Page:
Second, with the government still looking to the banks to provide the credit that would finance private investment (in areas varying from housing to power) and consumption (of automobiles and much else), non-performing loans are bound to increase. Hence, expectations are that the sums required for recapitalising increasingly weak bank balance sheets would increase.

Third, since the process of recapitalisation started, the kind of capital required to beef up the Tier I (or best and least committed) capital on bank balance sheets has changed. Increasingly what is required is tangible common equity capital. If this has to be ensured while keeping the government’s equity holding in public banks constant, much public resources would be required. The previous governor of the RBI, D. Subbarao, had estimated that the government, which owns 70 percent of the banking system, will have to pump in Rs. 90,000 crore equity to retain its shareholding in the Public Sector Banks (PSBs) at the current level to meet the norms.

If the government is to meet this requirement it will not be able to do it with off-budget measures such as issue of recapitalisation bonds as it did before 2010. It must now provide resources in the budget to buy into equity, with attendant implications for expenditures. If revenue increases cannot finance those expenditures, the fiscal deficit will widen, which goes against the self-imposed targets of the government. This has set off a demand that public sector banks should sell new shares in the open market to finance recapitalisation. But there could be one problem. Current law requires that the government should hold at least 51 per cent equity in public sector banks. A case is being made that reducing public shareholding from current levels to 51 per cent will not yield adequate capital for recapitalisation that permits realisation of Basel III standards. Subbarao, for example, is reported to have argued that “fiscal constraints pose significant challenges” to the effort to re-capitalise banks and ensure they meet Basel III norms, but bringing down government holding to below 51 per cent can resolve the problem. The case for recapitalisation has been converted into a case for privatisation.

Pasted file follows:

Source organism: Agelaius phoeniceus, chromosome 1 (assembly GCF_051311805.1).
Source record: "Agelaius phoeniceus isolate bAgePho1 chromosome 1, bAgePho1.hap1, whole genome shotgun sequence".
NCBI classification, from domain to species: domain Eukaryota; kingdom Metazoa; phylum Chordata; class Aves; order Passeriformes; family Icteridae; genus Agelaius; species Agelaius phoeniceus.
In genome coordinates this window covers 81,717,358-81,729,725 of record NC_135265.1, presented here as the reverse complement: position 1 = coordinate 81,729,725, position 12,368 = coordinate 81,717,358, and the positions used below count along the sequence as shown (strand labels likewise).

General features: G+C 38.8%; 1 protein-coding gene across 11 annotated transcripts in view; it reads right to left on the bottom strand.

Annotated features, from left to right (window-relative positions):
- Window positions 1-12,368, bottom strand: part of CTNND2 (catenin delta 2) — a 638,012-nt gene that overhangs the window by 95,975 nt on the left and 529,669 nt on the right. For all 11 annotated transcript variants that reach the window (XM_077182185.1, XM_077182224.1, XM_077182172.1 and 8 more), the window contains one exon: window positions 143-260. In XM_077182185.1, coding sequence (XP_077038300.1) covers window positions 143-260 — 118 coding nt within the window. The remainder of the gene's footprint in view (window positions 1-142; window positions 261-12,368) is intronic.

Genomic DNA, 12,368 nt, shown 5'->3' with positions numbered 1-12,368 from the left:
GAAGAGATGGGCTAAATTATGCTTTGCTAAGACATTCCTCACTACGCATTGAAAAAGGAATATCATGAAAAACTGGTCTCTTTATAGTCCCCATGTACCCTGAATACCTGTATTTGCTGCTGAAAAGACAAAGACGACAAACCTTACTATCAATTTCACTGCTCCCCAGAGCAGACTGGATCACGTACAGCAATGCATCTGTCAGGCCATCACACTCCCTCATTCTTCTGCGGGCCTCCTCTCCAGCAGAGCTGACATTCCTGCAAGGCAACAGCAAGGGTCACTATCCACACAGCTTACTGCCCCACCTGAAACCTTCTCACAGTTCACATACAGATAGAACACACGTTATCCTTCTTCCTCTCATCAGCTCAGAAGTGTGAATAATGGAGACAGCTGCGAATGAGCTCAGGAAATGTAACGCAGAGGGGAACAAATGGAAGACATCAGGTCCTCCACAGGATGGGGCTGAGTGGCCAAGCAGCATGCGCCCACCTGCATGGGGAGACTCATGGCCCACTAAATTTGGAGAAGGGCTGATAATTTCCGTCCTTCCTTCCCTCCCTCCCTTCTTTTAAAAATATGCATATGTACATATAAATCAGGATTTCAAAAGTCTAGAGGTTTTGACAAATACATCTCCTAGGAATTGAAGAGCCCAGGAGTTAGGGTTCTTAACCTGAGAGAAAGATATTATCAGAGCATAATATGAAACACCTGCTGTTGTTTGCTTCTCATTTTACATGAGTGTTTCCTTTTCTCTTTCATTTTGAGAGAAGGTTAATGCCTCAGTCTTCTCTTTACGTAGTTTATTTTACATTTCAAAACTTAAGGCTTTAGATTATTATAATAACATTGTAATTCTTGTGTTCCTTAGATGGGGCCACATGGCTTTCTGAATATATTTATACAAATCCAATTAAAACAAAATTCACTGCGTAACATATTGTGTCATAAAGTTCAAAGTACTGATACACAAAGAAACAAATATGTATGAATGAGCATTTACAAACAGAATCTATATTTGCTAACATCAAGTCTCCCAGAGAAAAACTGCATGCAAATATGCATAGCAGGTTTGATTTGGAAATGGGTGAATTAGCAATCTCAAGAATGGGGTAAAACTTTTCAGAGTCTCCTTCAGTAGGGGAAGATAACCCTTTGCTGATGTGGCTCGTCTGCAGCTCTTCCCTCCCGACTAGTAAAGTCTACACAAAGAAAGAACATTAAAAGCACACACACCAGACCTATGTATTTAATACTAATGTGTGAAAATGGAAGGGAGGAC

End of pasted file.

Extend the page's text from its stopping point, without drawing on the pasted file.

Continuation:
Thus the call for privatising public banks also predates Rajan. The Narasimham Committee on Banking Sector Reforms had as far back as 1998 called for a reduction of the government holding in ‘public’ banks to 33 per cent to make them more dynamic. The Percy Mistry Committee had gone further to argue that privatisation is needed because state-ownership had adversely affected the quality of financial intermediation. The only change now is the case is being built on the grounds that privatisation is needed to ensure capital adequacy.

Thus, when delivering on public bank segment of his agenda to ‘remake’ Indian banking, Rajan would only have to implement a policy that has been pushed for quite some time now. But implementing this feature of the financial reform agenda is more difficult, since it requires changing the law, which in turn needs political support. That may be difficult to garner. But Rajan’s brief clearly is that he must give it a try.